Magazine article The Nation

The People Speak

Magazine article The Nation

The People Speak

Article excerpt

The election was difficult for those who are patriotic enough to think well of the country. The majority of the voters responded to the Reagan-Bush message--a strident fusion of vulgar chauvinism, covert racism, unashamed sexism and systematic selfishness. Their response, however, was ambivalent.

The new patriots celebrated the victory over Grenada, but they showed no enthysiasm for figthing tougher opponents. The Republicans did not dare propose conscription. We are in many respects a nation of blowhards. Many who call for strength are not ready to pay the personal price of empire.

The majority's racism is no less dishonest. An election analysis by Prof. Samuel Popkin in the November 11 Washington Post expresses it with elegant brutality, or brutal elegance. The blacks and the weak generally will have to succeed on their own, he wrote, just like the rest of us. That admonition ignores history. The economic and social ascent of American Catholics and Jews was made possible by political action and organized social pressure.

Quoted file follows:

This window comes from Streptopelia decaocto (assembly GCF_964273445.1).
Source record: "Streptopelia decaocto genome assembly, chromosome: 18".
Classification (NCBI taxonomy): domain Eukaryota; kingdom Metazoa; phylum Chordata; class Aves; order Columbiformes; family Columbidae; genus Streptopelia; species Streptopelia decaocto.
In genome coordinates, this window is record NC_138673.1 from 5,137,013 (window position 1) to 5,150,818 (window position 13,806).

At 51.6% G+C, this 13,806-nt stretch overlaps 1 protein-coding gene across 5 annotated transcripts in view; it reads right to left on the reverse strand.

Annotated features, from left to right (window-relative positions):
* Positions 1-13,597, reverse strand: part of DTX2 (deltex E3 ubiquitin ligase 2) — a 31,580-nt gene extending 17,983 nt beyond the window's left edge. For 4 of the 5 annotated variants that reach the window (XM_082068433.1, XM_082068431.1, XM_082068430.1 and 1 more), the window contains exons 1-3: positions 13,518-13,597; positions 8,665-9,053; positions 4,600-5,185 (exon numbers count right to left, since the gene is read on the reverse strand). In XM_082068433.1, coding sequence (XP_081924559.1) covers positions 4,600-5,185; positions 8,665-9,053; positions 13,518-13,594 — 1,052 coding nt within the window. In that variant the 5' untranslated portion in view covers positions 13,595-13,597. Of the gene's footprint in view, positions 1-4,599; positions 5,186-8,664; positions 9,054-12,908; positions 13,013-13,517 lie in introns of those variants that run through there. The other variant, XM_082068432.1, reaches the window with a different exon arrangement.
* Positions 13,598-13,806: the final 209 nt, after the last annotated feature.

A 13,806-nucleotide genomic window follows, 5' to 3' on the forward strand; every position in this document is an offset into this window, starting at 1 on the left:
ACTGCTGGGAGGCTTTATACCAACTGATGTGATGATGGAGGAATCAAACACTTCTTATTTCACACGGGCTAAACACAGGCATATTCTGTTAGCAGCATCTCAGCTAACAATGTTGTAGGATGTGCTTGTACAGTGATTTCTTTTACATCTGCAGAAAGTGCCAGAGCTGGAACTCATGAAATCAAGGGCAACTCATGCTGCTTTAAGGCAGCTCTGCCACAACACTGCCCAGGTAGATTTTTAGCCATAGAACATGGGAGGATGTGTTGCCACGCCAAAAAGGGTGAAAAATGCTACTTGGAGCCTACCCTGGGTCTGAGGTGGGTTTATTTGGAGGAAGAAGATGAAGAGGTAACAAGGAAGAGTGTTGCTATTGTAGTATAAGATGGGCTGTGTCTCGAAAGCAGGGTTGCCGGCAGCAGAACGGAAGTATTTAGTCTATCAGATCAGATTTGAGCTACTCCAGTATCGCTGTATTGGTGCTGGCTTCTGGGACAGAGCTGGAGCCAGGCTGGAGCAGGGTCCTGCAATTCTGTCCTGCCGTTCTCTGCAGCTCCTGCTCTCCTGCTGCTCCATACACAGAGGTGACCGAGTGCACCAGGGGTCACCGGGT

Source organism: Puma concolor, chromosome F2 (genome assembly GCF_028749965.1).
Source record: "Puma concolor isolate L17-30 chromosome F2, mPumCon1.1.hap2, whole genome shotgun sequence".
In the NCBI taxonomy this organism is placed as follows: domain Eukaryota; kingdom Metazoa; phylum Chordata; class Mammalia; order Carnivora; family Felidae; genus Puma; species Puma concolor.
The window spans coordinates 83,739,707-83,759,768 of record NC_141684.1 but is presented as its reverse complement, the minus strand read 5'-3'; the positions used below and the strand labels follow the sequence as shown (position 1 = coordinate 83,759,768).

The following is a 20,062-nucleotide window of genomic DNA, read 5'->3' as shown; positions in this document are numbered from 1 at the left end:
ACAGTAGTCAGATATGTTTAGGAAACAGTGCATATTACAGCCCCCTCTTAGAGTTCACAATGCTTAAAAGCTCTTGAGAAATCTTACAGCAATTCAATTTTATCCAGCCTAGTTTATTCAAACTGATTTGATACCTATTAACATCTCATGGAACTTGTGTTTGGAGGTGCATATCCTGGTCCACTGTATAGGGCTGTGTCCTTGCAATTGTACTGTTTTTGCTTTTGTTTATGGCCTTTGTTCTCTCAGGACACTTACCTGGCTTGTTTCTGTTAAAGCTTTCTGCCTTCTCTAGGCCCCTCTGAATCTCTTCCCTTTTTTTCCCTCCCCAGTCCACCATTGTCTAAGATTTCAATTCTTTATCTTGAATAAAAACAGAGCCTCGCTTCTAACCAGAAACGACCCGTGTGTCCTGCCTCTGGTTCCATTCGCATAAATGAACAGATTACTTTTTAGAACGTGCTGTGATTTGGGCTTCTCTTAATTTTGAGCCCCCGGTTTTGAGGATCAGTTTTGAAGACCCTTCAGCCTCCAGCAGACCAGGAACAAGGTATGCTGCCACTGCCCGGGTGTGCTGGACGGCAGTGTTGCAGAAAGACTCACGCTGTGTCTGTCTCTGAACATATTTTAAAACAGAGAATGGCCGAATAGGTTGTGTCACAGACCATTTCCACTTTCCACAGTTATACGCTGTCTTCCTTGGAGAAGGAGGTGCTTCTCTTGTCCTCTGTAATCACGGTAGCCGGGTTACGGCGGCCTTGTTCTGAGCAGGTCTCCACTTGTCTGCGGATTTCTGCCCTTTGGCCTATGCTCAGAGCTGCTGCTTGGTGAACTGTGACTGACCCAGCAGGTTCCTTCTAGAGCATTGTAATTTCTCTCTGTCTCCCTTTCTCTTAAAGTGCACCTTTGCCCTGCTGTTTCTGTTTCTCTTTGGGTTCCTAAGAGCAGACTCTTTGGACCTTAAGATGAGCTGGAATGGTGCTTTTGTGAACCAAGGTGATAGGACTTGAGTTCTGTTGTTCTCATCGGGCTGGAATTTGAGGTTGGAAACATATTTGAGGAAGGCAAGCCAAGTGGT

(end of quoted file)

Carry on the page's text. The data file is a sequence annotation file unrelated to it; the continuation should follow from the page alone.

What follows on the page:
Sexism among the electorate was deliberately exploited by George Bush. In a fine mixture of snobbery and selfabasement, his wife seconded his condescension toward Geraldine Ferraro, and joined in his insults. Indeed, the Presidential theme of our standing tall surely had a double anatomical reference: the Republicans mobilized the almost limitless anxieties of American men about their potency.

As for selfishness, the electorate displayed no blindness to its long-term interests. …

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